BertieandtheSevenBodiesA few months ago I read and reviewed the first of Peter Lovesey’s novels that featured Bertie, Prince of Wales as a sleuth. Bertie and the Tin Man was a highly entertaining read, rich in humor and character, but the mystery itself disappointed.

Bertie and the Seven Bodies is the second of the three novels and I am happy to say that the plotting here is far stronger. It probably didn’t hurt that I find a week’s shooting holiday to be of more interest than the world of Victorian horse racing!

Once again Lovesey uses the device of presenting his story as a memoir of the case written by Bertie himself in later life. This enables him to inject his narrative with plenty of character, having Bertie pause at points to reflect on events and to go off on little tangents. Lovesey also has fun presenting us with situations where he has Bertie’s words and actions in the past contradict what the older Bertie claims he was doing.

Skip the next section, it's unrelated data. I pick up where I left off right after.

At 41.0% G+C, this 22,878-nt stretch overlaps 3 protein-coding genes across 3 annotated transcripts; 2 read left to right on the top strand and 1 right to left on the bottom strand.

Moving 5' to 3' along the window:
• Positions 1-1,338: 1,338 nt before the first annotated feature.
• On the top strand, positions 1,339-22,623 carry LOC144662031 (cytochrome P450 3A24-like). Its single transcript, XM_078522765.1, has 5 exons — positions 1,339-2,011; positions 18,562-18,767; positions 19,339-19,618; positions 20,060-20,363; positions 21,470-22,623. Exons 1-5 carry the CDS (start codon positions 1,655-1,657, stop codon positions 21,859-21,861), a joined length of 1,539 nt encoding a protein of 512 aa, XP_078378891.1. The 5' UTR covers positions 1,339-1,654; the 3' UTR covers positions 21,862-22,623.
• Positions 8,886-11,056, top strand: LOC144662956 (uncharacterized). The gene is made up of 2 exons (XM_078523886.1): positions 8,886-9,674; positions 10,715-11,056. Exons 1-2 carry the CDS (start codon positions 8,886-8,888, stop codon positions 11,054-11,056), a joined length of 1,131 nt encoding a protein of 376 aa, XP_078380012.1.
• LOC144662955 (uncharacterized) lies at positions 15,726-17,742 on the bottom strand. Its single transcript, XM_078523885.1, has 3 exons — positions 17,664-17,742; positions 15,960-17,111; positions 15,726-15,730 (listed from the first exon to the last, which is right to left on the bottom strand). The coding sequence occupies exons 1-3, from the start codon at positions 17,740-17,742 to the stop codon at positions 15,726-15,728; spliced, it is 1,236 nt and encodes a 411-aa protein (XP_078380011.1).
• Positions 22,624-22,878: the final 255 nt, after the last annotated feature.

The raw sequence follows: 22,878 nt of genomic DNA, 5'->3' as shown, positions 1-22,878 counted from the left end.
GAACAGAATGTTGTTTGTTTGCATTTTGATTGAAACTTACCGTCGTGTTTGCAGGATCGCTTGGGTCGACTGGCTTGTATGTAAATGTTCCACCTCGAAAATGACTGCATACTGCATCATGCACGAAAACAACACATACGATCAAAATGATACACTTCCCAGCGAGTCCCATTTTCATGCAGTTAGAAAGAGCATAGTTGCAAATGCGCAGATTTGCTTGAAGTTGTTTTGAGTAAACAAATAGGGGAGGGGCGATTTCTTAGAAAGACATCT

The events the older Bertie recounts to us take place at a shooting party being held in the country house of an attractive young widow. During the dinner that takes place on the first evening Queenie Chimes, an actress who plays bit parts in West End productions, collapses face-first into their dessert and is rushed to a doctor for medical treatment. Near her place setting is a scrap of newspaper with the word Monday written on it and while the guests do not realize it yet, this is just the first in a series of murders that will take place during that party.

Before long Bertie has decided he will take command of the situation and find the killer himself. This is, in part, due to the practical consideration that he wishes to avoid scandalous press coverage of his proximity to several murders but it is also a reflection of his supreme (and somewhat misguided) belief in his own abilities.